Christopher Zebo ran out of gas in Texas. In 2009, Zebo packed up all of his belongings and explored the lower 48 states for four months with a backseat full of photography gear. The day before Thanksgiving, Zebo’s fuel gauge dipped past empty, leaving him stranded in College Station. He’s been a Texan ever since.
After leaving his home state of Pennsylvania behind, Zebo had the world ahead of him. Zebo says he’s always been able to see the world through the eyes of a landscape photographer. His photography career took off in 2016 when he exhibited his first one-man show called “For the Love of Texas,” consisting of 32 framed prints. Zebo is now a full-time portrait and headshot photographer with his new business, The Austin Photo Truck — a 1973 RV that was converted and engineered into a professional photography studio.
Here’s a glimpse into the world of landscape photography with Zebo.
Zebo: It’s funny — students, after they graduate, their dream is to tour Europe and bounce around the world. But they don’t even know what their own country looks like. I wanted to see places I’d only heard about but had never seen. Going to places like the Badlands in the Dakotas blew my mind; it’s a desert in the north! And cool towns like Omaha, Nebraska or Kansas City, they’re awesome. And the Far West too. I could’ve lived in those mountains of Utah if I’d run out of gas there.
It was a curiosity in our own country; it’s gigantic. We have all these roads, so why not explore them?
Zebo: It was the people, first. When I first arrived in College Station in 2009, it was a really ugly town. It was so bland. But within a couple of months of meeting Texans, I couldn’t believe how friendly and down-to-earth they were. It was easy for me to stay; I don’t ever want to leave.
Then, (it was) the landscapes. You have an entire country of landscapes all within the boundaries of the Texas borders. You have the prairies, mountains, desert, a coastline, a bayou and the Hill Country. Everything is all in one place. I can vacation somewhere six hours away and feel like I hopped on a plane to another destination, all within Texas.
Zebo: It’s a different way of seeing.
There are several genres of photography. Two genres intertwine — travel and landscape photography. In travel photography, you take photos of landscapes, but you also take photos of people having drinks at a restaurant or hotel.
Landscape photography also gets confused with nature photography; they’re not really the same either. Landscapes are compositions of land in the sense that an impressionist painter would capture on a canvas. If we look at paintings from the 1800s by Monet, there’s something compositionally beautiful about them. You see an organization of all the elements captured on the canvas; colors provide some of that organization. It’s a different way of seeing, being a landscape photographer. And I’ve always seen it for some reason. It was natural for me, and that’s how my career grew so quickly.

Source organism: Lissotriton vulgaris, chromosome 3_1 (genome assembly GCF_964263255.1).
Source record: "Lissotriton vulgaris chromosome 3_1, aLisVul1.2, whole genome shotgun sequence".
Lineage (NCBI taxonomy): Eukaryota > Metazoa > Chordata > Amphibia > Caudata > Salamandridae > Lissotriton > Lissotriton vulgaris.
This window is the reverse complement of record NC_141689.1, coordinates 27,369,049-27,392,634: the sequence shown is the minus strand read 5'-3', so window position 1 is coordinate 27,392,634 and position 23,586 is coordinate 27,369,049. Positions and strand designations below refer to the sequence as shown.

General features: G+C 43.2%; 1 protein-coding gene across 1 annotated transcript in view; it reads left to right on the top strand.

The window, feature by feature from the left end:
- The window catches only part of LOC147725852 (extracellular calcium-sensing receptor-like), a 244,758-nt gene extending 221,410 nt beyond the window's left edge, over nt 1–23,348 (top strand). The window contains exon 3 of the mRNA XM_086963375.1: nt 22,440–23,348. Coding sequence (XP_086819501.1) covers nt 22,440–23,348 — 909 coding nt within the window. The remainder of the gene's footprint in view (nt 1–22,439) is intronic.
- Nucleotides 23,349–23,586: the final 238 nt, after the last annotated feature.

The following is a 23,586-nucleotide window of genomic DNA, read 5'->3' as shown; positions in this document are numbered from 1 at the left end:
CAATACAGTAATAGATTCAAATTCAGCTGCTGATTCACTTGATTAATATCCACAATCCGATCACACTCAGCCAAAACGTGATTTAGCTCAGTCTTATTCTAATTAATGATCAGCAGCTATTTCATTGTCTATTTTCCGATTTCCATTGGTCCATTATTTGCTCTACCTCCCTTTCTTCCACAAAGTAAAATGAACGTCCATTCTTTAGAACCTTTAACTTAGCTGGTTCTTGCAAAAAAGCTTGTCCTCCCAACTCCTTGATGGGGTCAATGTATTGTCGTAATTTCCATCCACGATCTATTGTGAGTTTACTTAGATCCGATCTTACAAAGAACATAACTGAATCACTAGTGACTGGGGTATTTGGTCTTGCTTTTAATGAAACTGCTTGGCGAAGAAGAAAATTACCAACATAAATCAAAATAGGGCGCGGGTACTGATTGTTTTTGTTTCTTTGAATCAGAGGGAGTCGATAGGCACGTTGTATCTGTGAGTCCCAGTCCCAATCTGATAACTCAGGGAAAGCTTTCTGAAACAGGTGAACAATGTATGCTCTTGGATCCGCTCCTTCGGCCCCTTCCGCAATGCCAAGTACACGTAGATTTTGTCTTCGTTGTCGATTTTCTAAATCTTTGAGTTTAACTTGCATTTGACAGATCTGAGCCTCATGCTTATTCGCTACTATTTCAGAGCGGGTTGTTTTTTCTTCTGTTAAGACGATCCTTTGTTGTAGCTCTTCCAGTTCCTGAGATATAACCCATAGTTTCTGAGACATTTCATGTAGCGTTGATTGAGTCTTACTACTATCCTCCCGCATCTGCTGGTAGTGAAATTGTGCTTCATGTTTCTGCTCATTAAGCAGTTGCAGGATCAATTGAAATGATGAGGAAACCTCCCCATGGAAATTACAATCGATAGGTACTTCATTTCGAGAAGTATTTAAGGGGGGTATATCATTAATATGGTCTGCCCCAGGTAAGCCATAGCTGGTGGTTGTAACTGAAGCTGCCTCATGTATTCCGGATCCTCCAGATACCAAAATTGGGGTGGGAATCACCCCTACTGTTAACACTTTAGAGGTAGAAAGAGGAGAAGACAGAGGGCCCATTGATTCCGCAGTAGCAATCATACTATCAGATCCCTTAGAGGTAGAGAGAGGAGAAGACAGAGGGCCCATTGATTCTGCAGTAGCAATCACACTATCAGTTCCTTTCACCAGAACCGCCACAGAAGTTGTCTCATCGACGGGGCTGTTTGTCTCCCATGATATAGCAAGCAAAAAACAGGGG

Zebo: The difference between someone who’s not a photographer and takes a picture of the Grand Canyon and a photographer who takes the photo is that the photographer sees a balance and organization in the scene that a person who doesn’t think about that wouldn’t see. What I would call the “landscape narrative” in the frame of the shot they are taking, there’s a balance to it. The way you move your camera around and have certain elements in it, and they’re in certain regions of the frame. Organizationally, you can see those things together; the recipe for them makes a great visual meal.
Zebo: Big Bend is my favorite.
The name “Big Bend” comes from a big bend in the Rio Grande as it wraps around the side of the Texas border. There’s a mountain range there called the Chisos Mountains, which is the most photogenic in that area. What’s most amazing about Big Bend is that, to get out there, you have to make an effort. When you arrive, out of this desert landscape, you see this mountain range rise out of the ground and then disappear quickly. It’s a very small range. It’s called a sky island. It’s surreal. It feels like you have the entire national park to yourself.
For a photographer, it was a dream to be out there for a week shooting every morning and evening when the sun rose and went down.